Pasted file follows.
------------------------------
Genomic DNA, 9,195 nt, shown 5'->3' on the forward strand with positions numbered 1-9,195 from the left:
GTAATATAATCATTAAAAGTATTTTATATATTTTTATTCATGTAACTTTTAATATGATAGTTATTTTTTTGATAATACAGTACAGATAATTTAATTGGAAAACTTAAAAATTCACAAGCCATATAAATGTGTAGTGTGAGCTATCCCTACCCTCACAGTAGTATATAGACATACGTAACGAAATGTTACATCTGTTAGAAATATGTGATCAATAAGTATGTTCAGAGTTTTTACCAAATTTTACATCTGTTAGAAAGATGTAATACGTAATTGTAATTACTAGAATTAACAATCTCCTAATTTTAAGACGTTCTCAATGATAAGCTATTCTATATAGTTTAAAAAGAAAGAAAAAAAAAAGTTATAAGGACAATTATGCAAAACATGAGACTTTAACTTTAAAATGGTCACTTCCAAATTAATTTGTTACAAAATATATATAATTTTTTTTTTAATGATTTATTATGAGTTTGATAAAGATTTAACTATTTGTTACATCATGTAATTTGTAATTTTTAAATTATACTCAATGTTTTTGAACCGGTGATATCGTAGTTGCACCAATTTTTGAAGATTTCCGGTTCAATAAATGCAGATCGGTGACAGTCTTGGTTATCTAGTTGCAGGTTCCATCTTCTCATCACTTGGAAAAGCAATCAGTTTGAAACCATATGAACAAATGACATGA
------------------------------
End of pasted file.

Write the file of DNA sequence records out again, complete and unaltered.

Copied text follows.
Genomic DNA, 9,195 nt, shown 5'->3' on the forward strand with positions numbered 1-9,195 from the left:
GTAATATAATCATTAAAAGTATTTTATATATTTTTATTCATGTAACTTTTAATATGATAGTTATTTTTTTGATAATACAGTACAGATAATTTAATTGGAAAACTTAAAAATTCACAAGCCATATAAATGTGTAGTGTGAGCTATCCCTACCCTCACAGTAGTATATAGACATACGTAACGAAATGTTACATCTGTTAGAAATATGTGATCAATAAGTATGTTCAGAGTTTTTACCAAATTTTACATCTGTTAGAAAGATGTAATACGTAATTGTAATTACTAGAATTAACAATCTCCTAATTTTAAGACGTTCTCAATGATAAGCTATTCTATATAGTTTAAAAAGAAAGAAAAAAAAAAGTTATAAGGACAATTATGCAAAACATGAGACTTTAACTTTAAAATGGTCACTTCCAAATTAATTTGTTACAAAATATATATAATTTTTTTTTTAATGATTTATTATGAGTTTGATAAAGATTTAACTATTTGTTACATCATGTAATTTGTAATTTTTAAATTATACTCAATGTTTTTGAACCGGTGATATCGTAGTTGCACCAATTTTTGAAGATTTCCGGTTCAATAAATGCAGATCGGTGACAGTCTTGGTTATCTAGTTGCAGGTTCCATCTTCTCATCACTTGGAAAAGCAATCAGTTTGAAACCATATGAACAAATGACATGA